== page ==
Gun Owners of America president Larry Pratt is not concerned about the police harassing and shooting young African-American men or using military tactics and equipment against peaceful protesters exercising their rights under the Constitution. He has never before expressed any concern for these issues in the past. What he is worried about is something else entirely. Just a few weeks ago he appeared on Alex Jones’ conspiracy show and articulated exactly what it is he fears the most. Right Wing Watch captured the moment:
Jones asked Pratt about a Washington Times report about a 2010 Pentagon directive — an update to a series of similar directives crafted under previous administrations — outlining how and when the military can use force to quell domestic unrest “in extraordinary emergency circumstances where prior authorization by the president is impossible.”
Jones, of course, read this to mean that it is “official and has been confirmed” that the military is “training with tanks, armored vehicles, drones” to “take on the American people, mainly the Tea Party.”
BY Anna Gorman Kaiser Health News
August 26 2014
Devin Payne had gone years without health insurance — having little need and not much money to pay for it.
Then Payne realized she’s transgender. In her early 40s, she changed her name, began wearing long skirts, grew out her sandy blond hair and started taking hormones.
Although not all trans women get gender reassignment surgery, Payne said it was the right next step for her. For that, Payne, who is now 44, said she needed health coverage. “It is not a simple, easy, magical surgery,” said Payne, a photographer who lives in Palm Springs. “Trying to do this without insurance is a big risk. Things can go wrong … not having the money to pay for it would be awful.”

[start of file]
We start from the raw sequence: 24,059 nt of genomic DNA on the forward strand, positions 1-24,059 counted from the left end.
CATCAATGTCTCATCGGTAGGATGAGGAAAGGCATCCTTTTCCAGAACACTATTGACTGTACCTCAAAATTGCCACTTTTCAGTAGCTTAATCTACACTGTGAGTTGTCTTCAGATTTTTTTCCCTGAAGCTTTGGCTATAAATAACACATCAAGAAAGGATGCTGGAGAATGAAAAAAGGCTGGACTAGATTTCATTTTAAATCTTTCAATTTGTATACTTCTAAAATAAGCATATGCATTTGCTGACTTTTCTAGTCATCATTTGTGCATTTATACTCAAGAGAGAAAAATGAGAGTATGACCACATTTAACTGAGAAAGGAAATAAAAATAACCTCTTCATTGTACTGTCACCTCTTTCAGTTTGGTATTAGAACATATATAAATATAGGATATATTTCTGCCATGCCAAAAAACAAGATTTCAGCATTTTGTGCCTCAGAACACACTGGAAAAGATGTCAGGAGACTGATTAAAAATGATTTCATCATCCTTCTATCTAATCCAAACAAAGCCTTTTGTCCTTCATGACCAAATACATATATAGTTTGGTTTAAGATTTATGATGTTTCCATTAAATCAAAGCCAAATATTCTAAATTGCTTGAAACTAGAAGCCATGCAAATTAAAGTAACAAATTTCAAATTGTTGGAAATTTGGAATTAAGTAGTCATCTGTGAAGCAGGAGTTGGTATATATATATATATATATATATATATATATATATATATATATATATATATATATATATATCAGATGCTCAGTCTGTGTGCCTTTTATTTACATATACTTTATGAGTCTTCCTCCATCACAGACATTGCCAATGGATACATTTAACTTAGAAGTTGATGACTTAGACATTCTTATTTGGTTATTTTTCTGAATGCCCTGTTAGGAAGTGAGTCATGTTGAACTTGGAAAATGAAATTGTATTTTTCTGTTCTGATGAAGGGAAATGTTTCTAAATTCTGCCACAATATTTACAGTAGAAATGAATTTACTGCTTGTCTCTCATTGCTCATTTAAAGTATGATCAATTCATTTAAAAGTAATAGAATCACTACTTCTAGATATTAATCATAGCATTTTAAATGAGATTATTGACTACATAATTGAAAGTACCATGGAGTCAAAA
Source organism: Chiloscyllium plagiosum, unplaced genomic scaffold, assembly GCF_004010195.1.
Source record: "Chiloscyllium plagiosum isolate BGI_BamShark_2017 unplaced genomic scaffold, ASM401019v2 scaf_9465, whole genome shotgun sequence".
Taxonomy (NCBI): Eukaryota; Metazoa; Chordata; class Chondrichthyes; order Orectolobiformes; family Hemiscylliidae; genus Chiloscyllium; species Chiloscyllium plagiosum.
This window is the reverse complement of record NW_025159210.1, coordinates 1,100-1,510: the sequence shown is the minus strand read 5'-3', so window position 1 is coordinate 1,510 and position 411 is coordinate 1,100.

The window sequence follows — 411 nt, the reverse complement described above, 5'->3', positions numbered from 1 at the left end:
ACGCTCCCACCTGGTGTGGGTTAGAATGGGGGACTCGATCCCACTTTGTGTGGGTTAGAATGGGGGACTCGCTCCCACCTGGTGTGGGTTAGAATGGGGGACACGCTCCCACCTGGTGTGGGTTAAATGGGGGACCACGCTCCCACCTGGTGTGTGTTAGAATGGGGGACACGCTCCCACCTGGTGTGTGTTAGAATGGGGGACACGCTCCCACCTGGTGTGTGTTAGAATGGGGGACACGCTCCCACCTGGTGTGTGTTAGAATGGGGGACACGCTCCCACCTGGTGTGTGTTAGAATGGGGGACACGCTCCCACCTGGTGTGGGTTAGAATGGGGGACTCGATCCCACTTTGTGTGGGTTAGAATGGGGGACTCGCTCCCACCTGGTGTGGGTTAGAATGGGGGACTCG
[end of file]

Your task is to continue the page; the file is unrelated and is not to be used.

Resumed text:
Payne learned in the fall that she might qualify for subsidies through the state’s new insurance marketplace, Covered California, because her income fell under the limit of $46,000 a year. She eagerly signed up in March for a Blue Shield plan for about $230 a month and began making preparations for the surgery that would change her life.
A “Preexisting Condition”
Among the less-talked-about implications of the Affordable Care Act is the relief it is providing to transgender people, many of whom are low-income and who have struggled to obtain health coverage.
Getting jobs that offer insurance often has been difficult for transgender people, and the cost of purchasing plans on the private market can be prohibitive. Some have been denied policies altogether after being diagnosed with “gender identity disorder,” often considered a preexisting condition.
Without insurance, many people were unable to afford the hormones, surgeries, and counseling needed to complete their transition. Nor would they have been covered in the event of complications.
Aug. 17, 2014
Ferguson is not just about systemic racism — it’s about class warfare and how America’s poor are held back, says Kareem Abdul-Jabbar
Will the recent rioting in Ferguson, Missouri, be a tipping point in the struggle against racial injustice, or will it be a minor footnote in some future grad student’s thesis on Civil Unrest in the Early Twenty-First Century?
The answer can be found in May of 1970.
You probably have heard of the Kent State shootings: on May 4, 1970, the Ohio National Guard opened fire on student protesters at Kent State University. During those 13 seconds of gunfire, four students were killed and nine were wounded, one of whom was permanently paralyzed. The shock and outcry resulted in a nationwide strike of 4 million students that closed more than 450 campuses. Five days after the shooting, 100,000 protestors gathered in Washington, D.C. And the nation’s youth was energetically mobilized to end the Vietnam War, racism, sexism, and mindless faith in the political establishment.
You probably haven’t heard of the Jackson State shootings.
On May 14th, 10 days after Kent State ignited the nation, at the predominantly black Jackson State University in Mississippi, police killed two black students (one a high school senior, the other the father of an 18-month-old baby) with shotguns and wounded twelve others.